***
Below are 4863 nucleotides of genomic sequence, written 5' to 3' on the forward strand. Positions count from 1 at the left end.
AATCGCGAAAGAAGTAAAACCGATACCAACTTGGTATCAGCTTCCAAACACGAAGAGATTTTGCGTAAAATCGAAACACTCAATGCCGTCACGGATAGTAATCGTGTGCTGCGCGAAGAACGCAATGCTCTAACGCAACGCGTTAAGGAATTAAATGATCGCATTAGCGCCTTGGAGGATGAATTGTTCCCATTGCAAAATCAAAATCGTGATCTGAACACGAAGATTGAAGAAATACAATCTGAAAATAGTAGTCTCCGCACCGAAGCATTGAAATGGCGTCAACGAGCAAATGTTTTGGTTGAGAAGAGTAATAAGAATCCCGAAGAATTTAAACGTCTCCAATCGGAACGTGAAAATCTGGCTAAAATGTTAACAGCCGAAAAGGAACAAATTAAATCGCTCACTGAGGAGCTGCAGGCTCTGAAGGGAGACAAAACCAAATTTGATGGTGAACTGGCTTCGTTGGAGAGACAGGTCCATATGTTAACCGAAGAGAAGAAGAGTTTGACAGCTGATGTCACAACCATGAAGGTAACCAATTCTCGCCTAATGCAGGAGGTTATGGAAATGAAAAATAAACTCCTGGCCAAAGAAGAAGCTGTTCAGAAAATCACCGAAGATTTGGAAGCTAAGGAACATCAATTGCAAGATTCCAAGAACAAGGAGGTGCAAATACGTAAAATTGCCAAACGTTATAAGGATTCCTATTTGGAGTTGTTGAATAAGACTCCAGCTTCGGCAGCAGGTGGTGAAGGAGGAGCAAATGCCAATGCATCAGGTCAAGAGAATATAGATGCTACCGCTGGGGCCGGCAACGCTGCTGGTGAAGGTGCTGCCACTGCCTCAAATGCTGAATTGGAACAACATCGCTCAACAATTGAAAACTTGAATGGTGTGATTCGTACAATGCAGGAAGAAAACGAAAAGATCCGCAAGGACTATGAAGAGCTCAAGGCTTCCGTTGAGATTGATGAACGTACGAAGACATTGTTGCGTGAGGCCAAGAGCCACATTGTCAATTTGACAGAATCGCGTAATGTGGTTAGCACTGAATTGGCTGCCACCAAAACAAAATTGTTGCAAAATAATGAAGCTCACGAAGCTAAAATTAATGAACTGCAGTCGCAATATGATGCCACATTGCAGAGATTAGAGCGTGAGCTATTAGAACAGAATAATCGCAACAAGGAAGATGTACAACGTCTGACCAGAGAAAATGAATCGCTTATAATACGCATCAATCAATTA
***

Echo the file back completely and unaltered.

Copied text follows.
Below are 4863 nucleotides of genomic sequence, written 5' to 3' on the forward strand. Positions count from 1 at the left end.
AATCGCGAAAGAAGTAAAACCGATACCAACTTGGTATCAGCTTCCAAACACGAAGAGATTTTGCGTAAAATCGAAACACTCAATGCCGTCACGGATAGTAATCGTGTGCTGCGCGAAGAACGCAATGCTCTAACGCAACGCGTTAAGGAATTAAATGATCGCATTAGCGCCTTGGAGGATGAATTGTTCCCATTGCAAAATCAAAATCGTGATCTGAACACGAAGATTGAAGAAATACAATCTGAAAATAGTAGTCTCCGCACCGAAGCATTGAAATGGCGTCAACGAGCAAATGTTTTGGTTGAGAAGAGTAATAAGAATCCCGAAGAATTTAAACGTCTCCAATCGGAACGTGAAAATCTGGCTAAAATGTTAACAGCCGAAAAGGAACAAATTAAATCGCTCACTGAGGAGCTGCAGGCTCTGAAGGGAGACAAAACCAAATTTGATGGTGAACTGGCTTCGTTGGAGAGACAGGTCCATATGTTAACCGAAGAGAAGAAGAGTTTGACAGCTGATGTCACAACCATGAAGGTAACCAATTCTCGCCTAATGCAGGAGGTTATGGAAATGAAAAATAAACTCCTGGCCAAAGAAGAAGCTGTTCAGAAAATCACCGAAGATTTGGAAGCTAAGGAACATCAATTGCAAGATTCCAAGAACAAGGAGGTGCAAATACGTAAAATTGCCAAACGTTATAAGGATTCCTATTTGGAGTTGTTGAATAAGACTCCAGCTTCGGCAGCAGGTGGTGAAGGAGGAGCAAATGCCAATGCATCAGGTCAAGAGAATATAGATGCTACCGCTGGGGCCGGCAACGCTGCTGGTGAAGGTGCTGCCACTGCCTCAAATGCTGAATTGGAACAACATCGCTCAACAATTGAAAACTTGAATGGTGTGATTCGTACAATGCAGGAAGAAAACGAAAAGATCCGCAAGGACTATGAAGAGCTCAAGGCTTCCGTTGAGATTGATGAACGTACGAAGACATTGTTGCGTGAGGCCAAGAGCCACATTGTCAATTTGACAGAATCGCGTAATGTGGTTAGCACTGAATTGGCTGCCACCAAAACAAAATTGTTGCAAAATAATGAAGCTCACGAAGCTAAAATTAATGAACTGCAGTCGCAATATGATGCCACATTGCAGAGATTAGAGCGTGAGCTATTAGAACAGAATAATCGCAACAAGGAAGATGTACAACGTCTGACCAGAGAAAATGAATCGCTTATAATACGCATCAATCAATTA